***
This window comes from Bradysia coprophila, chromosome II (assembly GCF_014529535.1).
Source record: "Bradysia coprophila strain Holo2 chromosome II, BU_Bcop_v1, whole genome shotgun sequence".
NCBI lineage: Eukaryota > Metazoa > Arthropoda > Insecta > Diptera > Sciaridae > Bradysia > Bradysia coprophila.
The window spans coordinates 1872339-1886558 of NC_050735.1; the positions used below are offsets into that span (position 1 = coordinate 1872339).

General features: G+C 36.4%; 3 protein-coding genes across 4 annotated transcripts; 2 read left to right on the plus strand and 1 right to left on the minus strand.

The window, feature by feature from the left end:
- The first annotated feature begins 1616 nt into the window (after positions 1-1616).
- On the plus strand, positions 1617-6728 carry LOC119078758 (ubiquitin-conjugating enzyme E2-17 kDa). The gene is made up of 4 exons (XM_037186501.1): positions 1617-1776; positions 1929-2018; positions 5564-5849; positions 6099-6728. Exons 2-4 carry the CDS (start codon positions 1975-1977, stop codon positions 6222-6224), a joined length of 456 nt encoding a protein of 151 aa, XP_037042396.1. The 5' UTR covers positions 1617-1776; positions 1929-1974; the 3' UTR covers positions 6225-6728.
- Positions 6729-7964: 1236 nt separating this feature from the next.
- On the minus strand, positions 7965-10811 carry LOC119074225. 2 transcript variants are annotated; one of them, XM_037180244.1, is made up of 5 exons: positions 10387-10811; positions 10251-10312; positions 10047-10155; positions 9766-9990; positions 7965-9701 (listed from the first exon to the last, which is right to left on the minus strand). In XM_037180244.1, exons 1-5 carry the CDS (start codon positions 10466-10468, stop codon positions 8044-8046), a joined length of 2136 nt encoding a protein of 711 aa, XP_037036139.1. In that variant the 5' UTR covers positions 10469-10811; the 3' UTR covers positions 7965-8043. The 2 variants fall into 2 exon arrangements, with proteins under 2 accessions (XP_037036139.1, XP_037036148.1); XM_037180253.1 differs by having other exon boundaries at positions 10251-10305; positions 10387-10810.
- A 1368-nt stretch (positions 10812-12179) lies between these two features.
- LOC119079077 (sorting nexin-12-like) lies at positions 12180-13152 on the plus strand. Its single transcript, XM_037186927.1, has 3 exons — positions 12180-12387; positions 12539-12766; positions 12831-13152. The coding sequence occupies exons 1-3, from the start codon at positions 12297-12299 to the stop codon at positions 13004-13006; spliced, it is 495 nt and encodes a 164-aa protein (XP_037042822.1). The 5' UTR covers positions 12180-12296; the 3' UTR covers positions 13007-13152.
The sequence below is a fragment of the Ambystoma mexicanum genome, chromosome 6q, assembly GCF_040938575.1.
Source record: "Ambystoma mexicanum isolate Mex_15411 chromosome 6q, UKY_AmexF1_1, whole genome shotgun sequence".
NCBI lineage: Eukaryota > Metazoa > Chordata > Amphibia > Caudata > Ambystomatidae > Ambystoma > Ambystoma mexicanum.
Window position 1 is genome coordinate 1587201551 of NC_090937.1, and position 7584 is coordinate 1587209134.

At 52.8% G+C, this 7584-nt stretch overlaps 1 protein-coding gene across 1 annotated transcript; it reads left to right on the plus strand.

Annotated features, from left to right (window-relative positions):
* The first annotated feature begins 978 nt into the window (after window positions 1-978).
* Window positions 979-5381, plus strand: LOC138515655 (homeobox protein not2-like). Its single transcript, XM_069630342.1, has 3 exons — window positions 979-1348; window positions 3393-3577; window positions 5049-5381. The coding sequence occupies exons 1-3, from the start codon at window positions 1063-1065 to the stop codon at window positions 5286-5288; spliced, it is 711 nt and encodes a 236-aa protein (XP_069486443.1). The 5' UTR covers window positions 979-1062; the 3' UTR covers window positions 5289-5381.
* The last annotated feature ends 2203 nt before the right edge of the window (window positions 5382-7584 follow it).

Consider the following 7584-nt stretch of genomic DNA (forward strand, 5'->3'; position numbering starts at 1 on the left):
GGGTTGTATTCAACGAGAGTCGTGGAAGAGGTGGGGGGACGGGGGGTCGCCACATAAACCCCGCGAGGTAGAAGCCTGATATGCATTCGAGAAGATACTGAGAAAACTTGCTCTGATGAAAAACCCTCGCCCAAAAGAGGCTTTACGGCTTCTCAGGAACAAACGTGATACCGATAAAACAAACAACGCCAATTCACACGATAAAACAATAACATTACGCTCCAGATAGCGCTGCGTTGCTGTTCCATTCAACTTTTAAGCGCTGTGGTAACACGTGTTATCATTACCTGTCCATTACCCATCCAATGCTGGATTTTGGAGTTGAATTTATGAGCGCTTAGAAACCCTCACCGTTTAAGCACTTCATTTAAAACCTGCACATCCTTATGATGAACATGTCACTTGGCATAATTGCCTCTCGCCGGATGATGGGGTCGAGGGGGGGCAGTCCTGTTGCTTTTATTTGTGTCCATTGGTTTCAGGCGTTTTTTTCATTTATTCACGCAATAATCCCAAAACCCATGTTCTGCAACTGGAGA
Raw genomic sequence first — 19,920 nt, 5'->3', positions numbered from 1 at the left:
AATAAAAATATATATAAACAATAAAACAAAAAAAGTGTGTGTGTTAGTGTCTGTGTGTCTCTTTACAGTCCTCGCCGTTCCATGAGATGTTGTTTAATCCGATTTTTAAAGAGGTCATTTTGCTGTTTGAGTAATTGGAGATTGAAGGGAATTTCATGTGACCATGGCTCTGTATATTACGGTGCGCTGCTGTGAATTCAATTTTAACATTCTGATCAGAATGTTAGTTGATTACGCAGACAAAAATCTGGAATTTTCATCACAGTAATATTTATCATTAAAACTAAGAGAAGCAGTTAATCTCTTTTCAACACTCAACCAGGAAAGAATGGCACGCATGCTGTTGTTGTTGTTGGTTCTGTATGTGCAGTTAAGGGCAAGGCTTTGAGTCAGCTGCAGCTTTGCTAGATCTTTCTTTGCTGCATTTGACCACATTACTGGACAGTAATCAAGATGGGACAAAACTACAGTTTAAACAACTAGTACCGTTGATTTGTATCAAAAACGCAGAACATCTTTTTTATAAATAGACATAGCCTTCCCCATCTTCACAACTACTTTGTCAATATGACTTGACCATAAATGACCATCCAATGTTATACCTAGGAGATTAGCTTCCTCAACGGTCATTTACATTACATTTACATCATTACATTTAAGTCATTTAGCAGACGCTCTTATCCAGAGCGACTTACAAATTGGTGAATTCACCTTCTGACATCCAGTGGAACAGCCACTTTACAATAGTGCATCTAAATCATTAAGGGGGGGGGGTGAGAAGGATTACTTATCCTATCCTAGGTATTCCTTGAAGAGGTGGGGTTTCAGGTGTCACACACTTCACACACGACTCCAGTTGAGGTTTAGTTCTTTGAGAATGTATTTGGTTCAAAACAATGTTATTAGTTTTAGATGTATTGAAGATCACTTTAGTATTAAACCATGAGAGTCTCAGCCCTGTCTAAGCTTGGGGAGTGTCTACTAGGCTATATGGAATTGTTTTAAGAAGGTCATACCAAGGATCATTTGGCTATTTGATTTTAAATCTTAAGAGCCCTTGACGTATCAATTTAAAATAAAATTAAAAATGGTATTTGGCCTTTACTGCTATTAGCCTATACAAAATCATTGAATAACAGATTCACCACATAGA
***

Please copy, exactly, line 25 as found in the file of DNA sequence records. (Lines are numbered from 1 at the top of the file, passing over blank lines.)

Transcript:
AATAAAAATATATATAAACAATAAAACAAAAAAAGTGTGTGTGTTAGTGTCTGTGTGTCTCTTTACAGTCCTCGCCGTTCCATGAGATGTTGTTTAATCCGATTTTTAAAGAGGTCATTTTGCTGTTTGAGTAATTGGAGATTGAAGGGAATTTCATGTGACCATGGCTCTGTATATTACGGTGCGCTGCTGTGAATTCAATTTTAACATTCTGATCAGAATGTTAGTTGATTACGCAGACAAAAATCTGGAATTTTCATCACAGTAATATTTATCATTAAAACTAAGAGAAGCAGTTAATCTCTTTTCAACACTCAACCAGGAAAGAATGGCACGCATGCTGTTGTTGTTGTTGGTTCTGTATGTGCAGTTAAGGGCAAGGCTTTGAGTCAGCTGCAGCTTTGCTAGATCTTTCTTTGCTGCATTTGACCACATTACTGGACAGTAATCAAGATGGGACAAAACTACAGTTTAAACAACTAGTACCGTTGATTTGTATCAAAAACGCAGAACATCTTTTTTATAAATAGACATAGCCTTCCCCATCTTCACAACTACTTTGTCAATATGACTTGACCATAAATGACCATCCAATGTTATACCTAGGAGATTAGCTTCCTCAACGGTCATTTACATTACATTTACATCATTACATTTAAGTCATTTAGCAGACGCTCTTATCCAGAGCGACTTACAAATTGGTGAATTCACCTTCTGACATCCAGTGGAACAGCCACTTTACAATAGTGCATCTAAATCATTAAGGGGGGGGGGTGAGAAGGATTACTTATCCTATCCTAGGTATTCCTTGAAGAGGTGGGGTTTCAGGTGTCACACACTTCACACACGACTCCAGTTGAGGTTTAGTTCTTTGAGAATGTATTTGGTTCAAAACAATGTTATTAGTTTTAGATGTATTGAAGATCACTTTAGTATTAAACCATGAGAGTCTCAGCCCTGTCTAAGCTTGGGGAGTGTCTACTAGGCTATATGGAATTGTTTTAAGAAGGTCATACCAAGGATCATTTGGCTATTTGATTTTAAATCTTAAGAGCCCTTGACGTATCAATTTAAAATAAAATTAAAAATGGTATTTGGCCTTTACTGCTATTAGCCTATACAAAATCATTGAATAACAGATTCACCACATAGA